The Great Image Has No Form, or On the Nonobject through Painting
In premodern China, elite painters used imagery not to mirror the world around them, but to evoke unfathomable experience. Considering their art alongside the philosophical traditions that inform it, The Great Image Has No Form explores the “nonobject”—a notion exemplified by paintings that do not seek to represent observable surroundings.
François Jullien argues that this nonobjectifying approach stems from the painters’ deeply held belief in a continuum of existence, in which art is not distinct from reality. Contrasting this perspective with the Western notion of art as separate from the world it represents, Jullien investigates the theoretical conditions that allow us to apprehend, isolate, and abstract objects. His comparative method lays bare the assumptions of Chinese and European thought, revitalizing the questions of what painting is, where it comes from, and what it does. Provocative and intellectually vigorous, this sweeping inquiry introduces new ways of thinking about the relationship of art to the ideas in which it is rooted.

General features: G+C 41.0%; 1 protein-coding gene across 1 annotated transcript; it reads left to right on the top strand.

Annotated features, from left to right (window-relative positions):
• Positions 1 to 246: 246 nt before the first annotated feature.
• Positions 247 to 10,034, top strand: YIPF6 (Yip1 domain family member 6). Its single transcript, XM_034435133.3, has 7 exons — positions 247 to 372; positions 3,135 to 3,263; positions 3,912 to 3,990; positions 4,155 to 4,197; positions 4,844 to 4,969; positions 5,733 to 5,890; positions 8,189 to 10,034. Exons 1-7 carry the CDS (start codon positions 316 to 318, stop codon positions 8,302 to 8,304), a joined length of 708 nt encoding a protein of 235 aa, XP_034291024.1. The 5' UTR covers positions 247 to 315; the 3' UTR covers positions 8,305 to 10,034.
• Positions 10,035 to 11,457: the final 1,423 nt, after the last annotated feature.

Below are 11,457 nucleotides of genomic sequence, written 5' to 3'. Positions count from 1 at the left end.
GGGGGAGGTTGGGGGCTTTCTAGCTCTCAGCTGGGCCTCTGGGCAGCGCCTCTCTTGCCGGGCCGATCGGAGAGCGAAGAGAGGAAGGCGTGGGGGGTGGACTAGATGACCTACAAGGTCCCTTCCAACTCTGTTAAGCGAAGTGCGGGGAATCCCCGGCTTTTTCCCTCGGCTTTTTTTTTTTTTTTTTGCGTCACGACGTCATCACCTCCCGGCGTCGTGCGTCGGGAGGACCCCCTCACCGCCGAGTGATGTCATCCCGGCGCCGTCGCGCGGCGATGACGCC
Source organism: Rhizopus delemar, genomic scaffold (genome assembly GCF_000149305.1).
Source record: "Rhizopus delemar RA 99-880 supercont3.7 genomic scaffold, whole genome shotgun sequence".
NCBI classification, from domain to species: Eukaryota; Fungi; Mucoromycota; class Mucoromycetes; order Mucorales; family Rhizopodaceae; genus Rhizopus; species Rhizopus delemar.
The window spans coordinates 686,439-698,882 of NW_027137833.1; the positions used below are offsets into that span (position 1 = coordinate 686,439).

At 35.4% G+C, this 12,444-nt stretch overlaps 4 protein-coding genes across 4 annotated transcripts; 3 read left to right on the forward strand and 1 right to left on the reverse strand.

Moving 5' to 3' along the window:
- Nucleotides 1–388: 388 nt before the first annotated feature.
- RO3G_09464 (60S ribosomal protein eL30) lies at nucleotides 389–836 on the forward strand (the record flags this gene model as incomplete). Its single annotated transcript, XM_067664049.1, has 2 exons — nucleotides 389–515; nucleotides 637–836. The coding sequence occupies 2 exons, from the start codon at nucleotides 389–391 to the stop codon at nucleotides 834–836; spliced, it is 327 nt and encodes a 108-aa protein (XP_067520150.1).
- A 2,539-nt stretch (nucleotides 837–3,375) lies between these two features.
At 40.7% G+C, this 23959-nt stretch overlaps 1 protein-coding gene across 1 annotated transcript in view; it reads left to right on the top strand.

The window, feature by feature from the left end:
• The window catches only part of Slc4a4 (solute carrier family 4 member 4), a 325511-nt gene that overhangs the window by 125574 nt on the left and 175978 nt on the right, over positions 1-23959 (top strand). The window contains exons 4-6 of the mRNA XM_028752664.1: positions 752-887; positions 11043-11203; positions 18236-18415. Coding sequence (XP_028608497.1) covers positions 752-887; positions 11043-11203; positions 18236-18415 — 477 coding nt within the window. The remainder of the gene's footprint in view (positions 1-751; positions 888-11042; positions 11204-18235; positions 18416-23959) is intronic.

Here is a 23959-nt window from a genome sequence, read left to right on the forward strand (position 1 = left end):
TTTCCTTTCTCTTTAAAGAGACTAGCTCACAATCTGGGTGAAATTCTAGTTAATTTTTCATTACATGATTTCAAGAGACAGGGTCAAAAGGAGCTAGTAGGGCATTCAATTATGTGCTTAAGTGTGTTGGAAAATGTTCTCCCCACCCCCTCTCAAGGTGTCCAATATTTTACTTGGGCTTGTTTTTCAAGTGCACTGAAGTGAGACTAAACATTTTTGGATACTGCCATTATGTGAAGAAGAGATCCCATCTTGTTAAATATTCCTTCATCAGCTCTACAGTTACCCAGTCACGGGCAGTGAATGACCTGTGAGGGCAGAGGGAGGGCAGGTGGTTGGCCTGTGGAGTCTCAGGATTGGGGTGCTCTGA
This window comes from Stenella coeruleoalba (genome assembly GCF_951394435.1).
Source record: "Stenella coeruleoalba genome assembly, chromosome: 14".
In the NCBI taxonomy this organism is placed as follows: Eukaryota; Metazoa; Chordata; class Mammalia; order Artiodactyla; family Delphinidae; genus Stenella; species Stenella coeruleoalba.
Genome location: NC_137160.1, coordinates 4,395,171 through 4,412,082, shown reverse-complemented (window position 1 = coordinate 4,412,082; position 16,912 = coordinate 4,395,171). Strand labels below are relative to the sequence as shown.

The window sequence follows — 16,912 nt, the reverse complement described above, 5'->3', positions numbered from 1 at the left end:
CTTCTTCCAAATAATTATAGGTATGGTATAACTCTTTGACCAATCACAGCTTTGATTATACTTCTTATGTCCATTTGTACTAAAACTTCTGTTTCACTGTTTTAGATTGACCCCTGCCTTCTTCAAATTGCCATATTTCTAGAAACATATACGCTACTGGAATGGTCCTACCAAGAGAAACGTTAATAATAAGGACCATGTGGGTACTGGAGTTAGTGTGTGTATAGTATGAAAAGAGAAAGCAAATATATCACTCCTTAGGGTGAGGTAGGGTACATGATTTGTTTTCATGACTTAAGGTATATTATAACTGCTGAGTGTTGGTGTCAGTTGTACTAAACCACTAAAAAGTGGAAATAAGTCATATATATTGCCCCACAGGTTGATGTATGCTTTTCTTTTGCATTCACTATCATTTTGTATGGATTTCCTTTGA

List of Illustrations
Web of Texts and Corpus
2. From the Foundation-Fount of Painting
4. The Great Image Has No Form
5. Theory of the Sketch
6. Empty and Full
7. Not Quitting, Not Sticking
8. Quitting Form to Achieve Resemblance
9. The Spirit of a Landscape
10. On the Truth in Painting
11. Gaze or Contemplation?
12. Peindre n’est pas dépeindre
13. Ink and Brush, Form and Color
14. What Does Painting Write?
15. Image-Phenomenon: Painting Transformation and Life
Gallery of Chinese Paintings
Glossary of Chinese Expressions
Choice Magazine: CHOICE Outstanding Academic Title Awards